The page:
The Magi and the Messiah By Dr. Gary Hoag
During this special week, here are my modern reflections on the Magi and the Messiah.
Matthew 2:1-12 recounts that Magi from the East saw a star and journeyed to Jerusalem looking for the newborn king of the Jews. Meanwhile, King Herod, disturbed by their assertion about a royal baby asks the chief priests where the Messiah would be born. In response, they quote from Micah 5:2-4 and direct the Magi to Bethlehem.
Who were these wise guys? What is the significance of their gifts? How might this scene relate to us in modern times? Let’s consider each of these questions.
Who were these wise guys (a.k.a. “the Magi”)?
We do not know definitively, however, biblical scholars theorize that the Magi may be Jewish descendants of Daniel who is basically described in Daniel 5:11 as the chief of the Magi. This could explain why stargazing wise men from the East would be interested in the birth of the king of the Jews some six centuries after the days of Daniel. The Magi were looking for a star (cf. Numbers 24:17). When it rose, they followed it, and in so doing, found the Messiah.
What is the significance of their gifts?
The Magi offered joyful adoration and worship coupled with three gifts: gold, frankincense, and myrrh. Why these gifts?
Gold in antiquity was associated with royalty, so with this gift they were acknowledging Jesus as their king.
Frankincense pointed to the deity of the recipient (cf. Isaiah 60:6), so they appear to consider this baby as God with us (cf. Isaiah 7:14).
Myrrh, an anointing oil and a perfume used for embalming, seems to foreshadow the mission of the baby as the Savior, the One who would accomplish salvation for all humankind.
How might this scene relate to us in modern times?
In his commentary, Exalting Jesus in Matthew, David Platt offers a great answer for each of us: “Joyfully offer your life as a worshiper, and then passionately spend your life as a witness.” The Magi connected the clues about Messiah and were ready for Him. When He arrived, they worshiped Him, and their gifts promoted their witness, which continues to this day. This begs a final question to consider. What about our worship and witness? Do we appear as the Magi who recognized Jesus as Messiah: our King, God, and Savior?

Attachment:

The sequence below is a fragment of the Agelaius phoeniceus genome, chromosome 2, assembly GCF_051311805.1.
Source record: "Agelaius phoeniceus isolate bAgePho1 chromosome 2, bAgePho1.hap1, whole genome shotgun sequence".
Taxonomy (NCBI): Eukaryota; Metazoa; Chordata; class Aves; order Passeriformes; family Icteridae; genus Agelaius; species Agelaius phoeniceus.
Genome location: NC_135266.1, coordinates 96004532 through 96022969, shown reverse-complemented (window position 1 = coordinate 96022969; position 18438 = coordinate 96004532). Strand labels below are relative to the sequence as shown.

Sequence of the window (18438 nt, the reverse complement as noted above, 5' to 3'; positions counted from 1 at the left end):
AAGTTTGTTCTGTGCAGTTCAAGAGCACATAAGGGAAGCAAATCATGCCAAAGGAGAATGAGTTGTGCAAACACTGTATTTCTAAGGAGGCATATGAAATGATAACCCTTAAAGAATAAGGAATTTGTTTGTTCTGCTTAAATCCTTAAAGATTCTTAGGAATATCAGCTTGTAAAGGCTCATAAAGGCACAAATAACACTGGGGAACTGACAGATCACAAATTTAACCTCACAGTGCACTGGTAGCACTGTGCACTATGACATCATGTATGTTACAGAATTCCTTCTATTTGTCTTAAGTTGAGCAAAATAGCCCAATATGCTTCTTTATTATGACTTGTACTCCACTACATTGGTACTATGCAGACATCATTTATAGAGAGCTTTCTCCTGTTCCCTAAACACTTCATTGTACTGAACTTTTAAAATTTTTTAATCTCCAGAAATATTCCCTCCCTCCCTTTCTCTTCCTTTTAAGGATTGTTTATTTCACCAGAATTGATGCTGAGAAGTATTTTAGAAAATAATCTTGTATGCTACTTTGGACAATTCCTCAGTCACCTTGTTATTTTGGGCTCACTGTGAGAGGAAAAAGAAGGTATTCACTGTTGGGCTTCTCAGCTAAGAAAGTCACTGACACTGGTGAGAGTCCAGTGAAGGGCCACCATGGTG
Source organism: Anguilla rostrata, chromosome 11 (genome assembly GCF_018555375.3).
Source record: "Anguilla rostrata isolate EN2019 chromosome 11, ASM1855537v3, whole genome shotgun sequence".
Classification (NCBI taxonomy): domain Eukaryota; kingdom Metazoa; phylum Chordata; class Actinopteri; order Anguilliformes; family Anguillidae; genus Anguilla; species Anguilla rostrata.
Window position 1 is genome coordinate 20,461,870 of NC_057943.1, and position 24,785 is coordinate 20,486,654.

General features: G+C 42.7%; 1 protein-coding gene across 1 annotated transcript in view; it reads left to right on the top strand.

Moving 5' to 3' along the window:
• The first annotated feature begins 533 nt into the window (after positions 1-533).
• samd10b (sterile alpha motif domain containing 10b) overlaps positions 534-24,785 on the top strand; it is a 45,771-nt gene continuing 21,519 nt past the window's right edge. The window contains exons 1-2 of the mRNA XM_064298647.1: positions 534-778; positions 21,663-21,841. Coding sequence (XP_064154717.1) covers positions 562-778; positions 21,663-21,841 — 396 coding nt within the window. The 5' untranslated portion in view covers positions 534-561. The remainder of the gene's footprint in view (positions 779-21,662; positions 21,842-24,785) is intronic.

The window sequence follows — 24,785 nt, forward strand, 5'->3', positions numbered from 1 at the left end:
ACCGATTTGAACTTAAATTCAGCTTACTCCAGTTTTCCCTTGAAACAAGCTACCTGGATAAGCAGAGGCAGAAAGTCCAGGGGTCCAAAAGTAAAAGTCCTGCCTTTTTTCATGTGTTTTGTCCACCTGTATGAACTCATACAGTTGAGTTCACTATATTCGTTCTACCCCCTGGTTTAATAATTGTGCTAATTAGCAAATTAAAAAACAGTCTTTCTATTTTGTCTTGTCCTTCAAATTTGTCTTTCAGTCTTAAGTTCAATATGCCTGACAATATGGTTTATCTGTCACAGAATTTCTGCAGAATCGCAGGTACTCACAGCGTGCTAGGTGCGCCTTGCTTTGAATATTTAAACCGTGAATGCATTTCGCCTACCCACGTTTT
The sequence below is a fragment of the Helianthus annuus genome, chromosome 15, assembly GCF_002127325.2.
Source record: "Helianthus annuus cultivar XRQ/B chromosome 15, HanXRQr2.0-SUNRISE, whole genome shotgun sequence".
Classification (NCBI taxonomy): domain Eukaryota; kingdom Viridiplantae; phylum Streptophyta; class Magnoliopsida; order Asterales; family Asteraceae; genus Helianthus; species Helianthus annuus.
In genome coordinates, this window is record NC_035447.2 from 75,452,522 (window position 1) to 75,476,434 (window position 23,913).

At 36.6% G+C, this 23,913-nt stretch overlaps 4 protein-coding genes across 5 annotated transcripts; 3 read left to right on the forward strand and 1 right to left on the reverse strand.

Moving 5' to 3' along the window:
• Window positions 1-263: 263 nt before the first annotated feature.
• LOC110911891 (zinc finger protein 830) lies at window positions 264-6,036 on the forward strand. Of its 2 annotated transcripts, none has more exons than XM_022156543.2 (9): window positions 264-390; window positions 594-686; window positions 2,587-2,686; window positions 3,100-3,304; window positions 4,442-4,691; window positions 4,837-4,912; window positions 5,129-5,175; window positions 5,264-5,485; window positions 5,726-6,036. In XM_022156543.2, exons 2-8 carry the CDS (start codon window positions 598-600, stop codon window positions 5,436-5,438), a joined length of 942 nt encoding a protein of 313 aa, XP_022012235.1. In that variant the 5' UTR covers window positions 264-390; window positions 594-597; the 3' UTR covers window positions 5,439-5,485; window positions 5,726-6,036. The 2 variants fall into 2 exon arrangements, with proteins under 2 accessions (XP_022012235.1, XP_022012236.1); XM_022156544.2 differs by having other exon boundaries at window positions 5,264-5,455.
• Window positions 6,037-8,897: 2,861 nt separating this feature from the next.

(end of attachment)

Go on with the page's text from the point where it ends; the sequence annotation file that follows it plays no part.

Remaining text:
What about our worship and witness?
Here are two practical suggestions for modern reflection. First, the Magi were looking for the Messiah, which is why they found him. So what about you and me? Are we looking for God (cf. Matthew 6:33)? Does the way we spend our time show that we are seeking Him above all else? In modernity, we “worship” whatever we give ourselves to, and for many that represents things like sports, work, or hobbies, rather than God. Before 2016 begins, let’s reassess our schedules to be sure we are giving ourselves to God first. When we do, our worship will reflect the Magi and we will literally find God. Or in plain terms, we will experience a deeper relationship with Him than ever before.
Second, and this sounds really obvious, but it’s worth noting. We must remember that we don’t live life in a vacuum. People are watching us. When we seek God first, we will not only find him, but our lives will be filled with joy like the Magi, and this will be most evident through our generosity. Our generosity will become our greatest witness when our worship is directed toward God. When the Magi met the Christ child they found the One who was more valuable than the greatest of valuables, which is why their gifts and worship were so phenomenal. They were not letting go of their wealth but demonstrating to the world that had they had received God’s greatest gift.
So with the Magi, let’s seek God above all else. When we do, with the Magi, we will find the Messiah. The world will know this has happened because our generosity will tell the story anew and afresh just like theirs did.
Happy Christmas everyone!
Gary G. Hoag, Ph.D. (New Testament, Trinity College, Bristol, UK), serves as a visiting professor at TEDS and Northern Seminary and ECFA Press Author/International Liaison among other roles. He is known widely as “the Generosity Monk” because he has dedicated his life to encouraging Christian generosity. Check out his most recent book published by the Institute for Biblical Research: Wealth in Ancient Ephesus and the First Letter to Timothy.
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